In the meantime I will just keep muting, leaving the room, or fast forwarding as many others do. 

Tuesday, 21 April 2015

Nowadays My Brain is a Notebook

65a6e6f212ae444786b8890a8a39039c_r.jpg?1I should have done this years ago as I have never had a really great memory for the incidental.  Such as remembering the date, or even the month that my Daughter might be going off on holiday.  I don't bother to remember because I know she will tell me again nearer the time.   One of my Granddaughters might mention in passing that she has an A level exam in a month that to me is way too far in the future to bother remembering.  One of them might say, "Shall we all go out for a meal at the end of the month" - Well, that is such a vague date that I don't bother to store that information away, as I know they will come back shortly and give me an absolute time and date.

I was forever being accused of not listening, because to them if I don't remember then I wasn't listening in the beginning.  It's not that I don't remember, it's simply that I don't bother to store it away in the first place.  Einstein once said how he never bothers to remember anything he can't write down and then refer to it when needed.  He didn't believe in cluttering up the brain with little details.

Fed up, and also understanding my family's frustration with me, I decided that at all times I would carry a small notebook and write everything down that might seem of importance at a later date.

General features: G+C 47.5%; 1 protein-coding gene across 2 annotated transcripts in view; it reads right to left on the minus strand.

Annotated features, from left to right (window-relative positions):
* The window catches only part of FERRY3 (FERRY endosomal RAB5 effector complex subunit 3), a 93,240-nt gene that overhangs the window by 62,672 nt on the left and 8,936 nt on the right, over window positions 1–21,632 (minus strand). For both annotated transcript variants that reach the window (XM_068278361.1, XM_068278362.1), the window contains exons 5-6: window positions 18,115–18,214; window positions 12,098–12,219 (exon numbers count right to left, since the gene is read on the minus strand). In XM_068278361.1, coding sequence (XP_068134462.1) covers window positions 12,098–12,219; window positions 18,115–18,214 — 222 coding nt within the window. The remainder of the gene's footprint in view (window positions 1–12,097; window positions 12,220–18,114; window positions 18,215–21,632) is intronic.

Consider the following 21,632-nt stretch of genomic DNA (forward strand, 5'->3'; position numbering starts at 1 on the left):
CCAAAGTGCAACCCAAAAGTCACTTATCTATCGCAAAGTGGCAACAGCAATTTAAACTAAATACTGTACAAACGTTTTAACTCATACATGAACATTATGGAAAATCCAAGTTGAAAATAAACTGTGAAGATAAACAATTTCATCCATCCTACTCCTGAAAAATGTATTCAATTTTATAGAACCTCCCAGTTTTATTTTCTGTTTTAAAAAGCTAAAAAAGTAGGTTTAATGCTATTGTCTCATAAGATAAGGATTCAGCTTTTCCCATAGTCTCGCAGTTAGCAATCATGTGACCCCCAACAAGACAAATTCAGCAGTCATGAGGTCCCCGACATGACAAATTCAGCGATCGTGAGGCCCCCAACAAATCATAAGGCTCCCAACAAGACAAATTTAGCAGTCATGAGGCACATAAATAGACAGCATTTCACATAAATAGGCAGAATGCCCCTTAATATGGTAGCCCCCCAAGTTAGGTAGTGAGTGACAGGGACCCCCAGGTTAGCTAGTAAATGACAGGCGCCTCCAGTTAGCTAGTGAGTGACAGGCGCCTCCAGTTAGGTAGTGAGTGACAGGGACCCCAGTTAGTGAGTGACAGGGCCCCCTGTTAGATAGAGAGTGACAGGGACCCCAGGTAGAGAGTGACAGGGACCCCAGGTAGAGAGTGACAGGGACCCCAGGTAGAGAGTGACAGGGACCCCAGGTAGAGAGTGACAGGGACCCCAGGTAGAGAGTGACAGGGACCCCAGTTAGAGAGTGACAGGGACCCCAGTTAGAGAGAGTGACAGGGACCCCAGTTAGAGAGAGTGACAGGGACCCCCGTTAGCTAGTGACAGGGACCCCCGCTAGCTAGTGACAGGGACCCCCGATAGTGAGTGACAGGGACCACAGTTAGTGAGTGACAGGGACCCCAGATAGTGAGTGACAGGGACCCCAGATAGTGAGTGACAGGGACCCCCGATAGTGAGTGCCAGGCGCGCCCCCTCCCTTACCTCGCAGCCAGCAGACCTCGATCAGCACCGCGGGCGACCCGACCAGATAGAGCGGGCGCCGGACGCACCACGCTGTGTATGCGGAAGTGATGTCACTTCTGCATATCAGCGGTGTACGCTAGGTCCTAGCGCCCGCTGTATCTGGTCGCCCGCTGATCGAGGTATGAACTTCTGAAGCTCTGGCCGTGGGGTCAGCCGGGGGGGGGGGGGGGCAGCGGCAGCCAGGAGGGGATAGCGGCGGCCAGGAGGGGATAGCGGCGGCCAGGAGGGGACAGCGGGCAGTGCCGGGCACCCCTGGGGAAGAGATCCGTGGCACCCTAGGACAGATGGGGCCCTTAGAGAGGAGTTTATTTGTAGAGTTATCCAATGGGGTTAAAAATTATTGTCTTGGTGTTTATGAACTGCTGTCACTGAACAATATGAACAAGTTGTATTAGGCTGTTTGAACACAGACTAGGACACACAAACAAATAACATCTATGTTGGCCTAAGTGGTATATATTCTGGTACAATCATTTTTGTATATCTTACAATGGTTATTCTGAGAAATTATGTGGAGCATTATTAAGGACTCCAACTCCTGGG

My notebook is a totally separate entity to my appointments diary.  My diary is for keeping definite dates in as soon as I am informed of them, but my notebook is my brain's personal assistant.

One of my worst problems these last few years is what I tend to call "word slip".  That means that I could be chatting away or merrily typing and a specific word will be totally unreachable.  Try as hard as I can the word has gone.  At some point, which could be a few minutes or a few hours, the word will suddenly pop into my head.  I will then write that in my "brain" knowing that from then on that word will never slip me again.

If a neighbour says I'm thinking of going away in, lets say, June, will you look after my fish, I will write, "Fish in June".

Looking back on some of the pages of my notebook, even I haven't a clue now what half of the information is there for or what use it was at the time, but if it's ticked off then I have dealt with it and once again my real brain can forget it.  But until it's been ticked off and because it's been written down, my real brain remembers it until it's unnecessary to continue doing so.

Sometimes is a single word.  Sometimes it's a very short sentence.  All probably necessary at the time, but life is far too short and my real brain only has so much capacity, that it's all not worth remembering forever.